Key Articles and Supporting Research
Timothy J Ives1,2,4, Paul R Chelminski*1,4, Catherine A Hammett-Stabler3, Robert M Malone1,2,4, J Stephen Perhac1,4, Nicholas M Potisek1,4,
Betsy Bryant Shilliday1,2,4, Darren A DeWalt1,4 and Michael P Pignone1,4
Background: Opioid misuse can complicate chronic pain management, and the non-medical use of opioids is a growing public health problem. The incidence and risk factors for opioid misuse in patients with chronic pain, however, have not been well characterized. We conducted a prospective cohort study to determine the one-year incidence and predictors of opioid misuse among patients enrolled in a chronic pain disease management program within an academic internal medicine practice.
Methods: One-hundred and ninety-six opioid-treated patients with chronic, non-cancer pain of at least three months duration were monitored for opioid misuse at pre-defined intervals. Opioid misuse was defined as: 1. Negative urine toxicological screen (UTS) for prescribed opioids; 2. UTS positive for opioids or controlled substances not prescribed by our practice; 3. Evidence of procurement of opioids from multiple providers; 4. Diversion of opioids; 5. Prescription forgery; or 6. Stimulants (cocaine or amphetamines) on UTS.
Results: The mean patient age was 52 years, 55% were male, and 75% were white. Sixty-two of 196 (32%) patients committed opioid misuse. Detection of cocaine or amphetamines on UTS was the most common form of misuse (40.3% of misusers). In bivariate analysis, misusers were more likely than non-misusers to be younger (48 years vs 54 years, p < 0.001), male (59.6% vs. 38%; p = 0.023), have past alcohol abuse (44% vs 23%; p = 0.004), past cocaine abuse (68% vs 21%; p < 0.001), or have a previous drug or DUI conviction (40% vs 11%; p < 0.001%). In multivariate analyses, age, past cocaine abuse (OR, 4.3), drug or DUI conviction (OR, 2.6), and a past alcohol abuse (OR, 2.6) persisted as predictors of misuse. Race, income, education, depression score, disability score, pain score, and literacy were not associated with misuse. No relationship between pain scores and misuse emerged.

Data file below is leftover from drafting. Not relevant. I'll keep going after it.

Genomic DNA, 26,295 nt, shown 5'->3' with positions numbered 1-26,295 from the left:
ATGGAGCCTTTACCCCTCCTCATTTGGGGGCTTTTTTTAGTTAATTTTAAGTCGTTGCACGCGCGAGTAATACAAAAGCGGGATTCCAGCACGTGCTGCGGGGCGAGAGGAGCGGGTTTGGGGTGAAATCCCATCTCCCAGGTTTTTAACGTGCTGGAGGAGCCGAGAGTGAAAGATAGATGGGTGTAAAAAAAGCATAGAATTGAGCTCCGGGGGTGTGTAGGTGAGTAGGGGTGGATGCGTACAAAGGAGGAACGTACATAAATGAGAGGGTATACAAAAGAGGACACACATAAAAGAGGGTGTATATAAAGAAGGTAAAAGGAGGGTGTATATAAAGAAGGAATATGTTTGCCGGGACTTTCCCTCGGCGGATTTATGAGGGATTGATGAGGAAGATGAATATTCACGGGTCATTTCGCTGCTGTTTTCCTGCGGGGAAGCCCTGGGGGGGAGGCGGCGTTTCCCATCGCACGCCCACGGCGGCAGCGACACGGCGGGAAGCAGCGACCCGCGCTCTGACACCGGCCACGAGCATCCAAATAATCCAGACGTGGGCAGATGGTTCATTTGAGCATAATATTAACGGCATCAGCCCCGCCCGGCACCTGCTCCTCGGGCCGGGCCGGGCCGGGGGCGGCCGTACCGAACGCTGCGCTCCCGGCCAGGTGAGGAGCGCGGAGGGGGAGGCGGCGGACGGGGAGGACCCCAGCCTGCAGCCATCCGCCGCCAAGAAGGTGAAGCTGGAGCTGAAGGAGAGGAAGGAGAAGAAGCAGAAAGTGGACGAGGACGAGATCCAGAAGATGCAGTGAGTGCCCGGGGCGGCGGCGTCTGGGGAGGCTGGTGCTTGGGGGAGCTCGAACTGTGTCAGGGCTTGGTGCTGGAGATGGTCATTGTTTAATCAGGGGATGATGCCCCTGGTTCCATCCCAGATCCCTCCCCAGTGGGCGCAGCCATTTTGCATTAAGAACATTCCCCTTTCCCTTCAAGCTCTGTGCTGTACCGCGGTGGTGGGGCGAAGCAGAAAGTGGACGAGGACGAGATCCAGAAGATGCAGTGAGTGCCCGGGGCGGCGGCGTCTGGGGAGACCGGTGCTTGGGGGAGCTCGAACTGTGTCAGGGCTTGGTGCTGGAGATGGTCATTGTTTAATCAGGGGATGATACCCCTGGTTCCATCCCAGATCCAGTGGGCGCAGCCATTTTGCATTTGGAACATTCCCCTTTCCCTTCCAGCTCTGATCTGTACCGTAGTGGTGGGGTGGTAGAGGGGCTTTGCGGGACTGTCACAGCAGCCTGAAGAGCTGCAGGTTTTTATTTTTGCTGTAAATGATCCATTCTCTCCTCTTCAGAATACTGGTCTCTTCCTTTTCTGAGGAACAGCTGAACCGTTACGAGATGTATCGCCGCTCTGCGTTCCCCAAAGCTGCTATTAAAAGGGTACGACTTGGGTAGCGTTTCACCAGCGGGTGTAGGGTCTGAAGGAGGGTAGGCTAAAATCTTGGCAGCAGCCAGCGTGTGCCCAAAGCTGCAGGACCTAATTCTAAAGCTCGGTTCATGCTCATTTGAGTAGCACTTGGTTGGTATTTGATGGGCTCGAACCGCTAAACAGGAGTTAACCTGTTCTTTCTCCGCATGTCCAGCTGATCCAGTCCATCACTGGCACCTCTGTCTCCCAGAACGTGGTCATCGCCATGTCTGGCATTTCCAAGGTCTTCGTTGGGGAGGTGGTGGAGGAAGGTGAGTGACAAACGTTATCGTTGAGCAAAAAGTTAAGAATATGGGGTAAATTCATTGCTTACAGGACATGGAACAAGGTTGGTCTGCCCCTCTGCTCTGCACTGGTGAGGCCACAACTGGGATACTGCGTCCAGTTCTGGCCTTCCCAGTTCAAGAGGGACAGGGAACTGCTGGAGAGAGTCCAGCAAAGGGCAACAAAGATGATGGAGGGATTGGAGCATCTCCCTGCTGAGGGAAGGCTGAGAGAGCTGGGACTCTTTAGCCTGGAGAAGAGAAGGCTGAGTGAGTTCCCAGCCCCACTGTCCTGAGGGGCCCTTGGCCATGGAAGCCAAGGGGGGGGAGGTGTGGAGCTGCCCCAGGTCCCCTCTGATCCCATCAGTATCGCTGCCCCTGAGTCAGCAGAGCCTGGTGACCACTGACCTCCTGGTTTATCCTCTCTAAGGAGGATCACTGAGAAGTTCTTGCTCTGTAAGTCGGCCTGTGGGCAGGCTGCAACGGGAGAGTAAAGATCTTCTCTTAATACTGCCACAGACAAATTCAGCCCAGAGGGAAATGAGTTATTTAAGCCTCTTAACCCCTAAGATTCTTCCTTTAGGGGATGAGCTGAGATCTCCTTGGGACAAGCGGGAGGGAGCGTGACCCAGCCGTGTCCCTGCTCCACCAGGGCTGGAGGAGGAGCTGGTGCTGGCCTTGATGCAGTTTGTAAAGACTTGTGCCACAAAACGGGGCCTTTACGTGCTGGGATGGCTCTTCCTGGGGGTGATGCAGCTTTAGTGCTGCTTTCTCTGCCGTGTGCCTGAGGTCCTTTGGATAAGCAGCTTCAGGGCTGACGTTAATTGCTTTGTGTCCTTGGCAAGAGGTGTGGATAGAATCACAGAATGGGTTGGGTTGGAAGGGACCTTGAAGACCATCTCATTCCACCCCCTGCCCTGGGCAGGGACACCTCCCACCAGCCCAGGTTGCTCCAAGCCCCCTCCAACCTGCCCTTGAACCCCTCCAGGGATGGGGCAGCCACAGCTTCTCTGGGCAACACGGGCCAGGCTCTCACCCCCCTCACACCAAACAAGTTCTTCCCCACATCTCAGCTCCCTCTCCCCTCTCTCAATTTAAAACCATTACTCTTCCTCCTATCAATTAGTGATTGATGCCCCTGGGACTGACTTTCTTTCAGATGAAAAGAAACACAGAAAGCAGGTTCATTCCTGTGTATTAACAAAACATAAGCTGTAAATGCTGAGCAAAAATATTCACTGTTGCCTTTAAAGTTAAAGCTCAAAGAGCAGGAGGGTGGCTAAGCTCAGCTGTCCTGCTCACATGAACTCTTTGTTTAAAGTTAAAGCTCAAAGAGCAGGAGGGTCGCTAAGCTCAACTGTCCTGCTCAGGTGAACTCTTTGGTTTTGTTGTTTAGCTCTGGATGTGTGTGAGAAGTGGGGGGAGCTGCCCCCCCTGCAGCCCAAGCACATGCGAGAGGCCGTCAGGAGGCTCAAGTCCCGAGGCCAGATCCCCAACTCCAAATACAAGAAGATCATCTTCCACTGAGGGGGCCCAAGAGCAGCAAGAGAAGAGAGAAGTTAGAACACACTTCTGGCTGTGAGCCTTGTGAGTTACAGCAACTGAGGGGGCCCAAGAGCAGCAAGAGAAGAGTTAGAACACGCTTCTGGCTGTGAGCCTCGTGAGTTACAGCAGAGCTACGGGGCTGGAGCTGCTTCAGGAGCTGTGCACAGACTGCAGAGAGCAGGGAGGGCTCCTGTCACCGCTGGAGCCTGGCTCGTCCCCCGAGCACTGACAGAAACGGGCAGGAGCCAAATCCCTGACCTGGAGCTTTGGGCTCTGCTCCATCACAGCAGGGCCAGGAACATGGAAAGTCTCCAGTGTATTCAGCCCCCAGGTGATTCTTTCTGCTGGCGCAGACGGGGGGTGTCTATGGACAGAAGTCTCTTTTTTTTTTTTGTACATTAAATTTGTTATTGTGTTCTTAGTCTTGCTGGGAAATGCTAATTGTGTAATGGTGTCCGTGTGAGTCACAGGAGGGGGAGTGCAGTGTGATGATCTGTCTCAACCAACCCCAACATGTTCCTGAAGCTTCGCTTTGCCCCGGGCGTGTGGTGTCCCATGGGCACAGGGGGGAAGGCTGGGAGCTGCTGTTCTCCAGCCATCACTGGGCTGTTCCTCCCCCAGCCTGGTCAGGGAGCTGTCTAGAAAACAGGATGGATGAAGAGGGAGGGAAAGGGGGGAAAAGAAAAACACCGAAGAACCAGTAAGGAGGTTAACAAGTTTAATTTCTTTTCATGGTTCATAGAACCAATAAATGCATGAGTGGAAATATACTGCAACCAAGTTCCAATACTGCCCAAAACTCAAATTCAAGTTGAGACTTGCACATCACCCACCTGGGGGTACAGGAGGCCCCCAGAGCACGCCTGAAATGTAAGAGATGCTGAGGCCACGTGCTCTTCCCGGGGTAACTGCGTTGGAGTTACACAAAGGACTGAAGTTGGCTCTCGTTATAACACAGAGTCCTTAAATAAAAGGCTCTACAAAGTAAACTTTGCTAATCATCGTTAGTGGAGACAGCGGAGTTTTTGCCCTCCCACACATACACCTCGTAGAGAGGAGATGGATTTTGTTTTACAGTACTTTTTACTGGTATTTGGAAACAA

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Prescription drug abuse is the intentional use of a medication without a prescription; in a way other than as prescribed; or for the experience or feeling it causes. It is not a new problem, but one that deserves renewed attention. For although prescription drugs can be powerful allies, they also pose serious health risks related to their abuse.
Read and download the full article in pdf format or Read it Online at the National Institute on Drug Abuse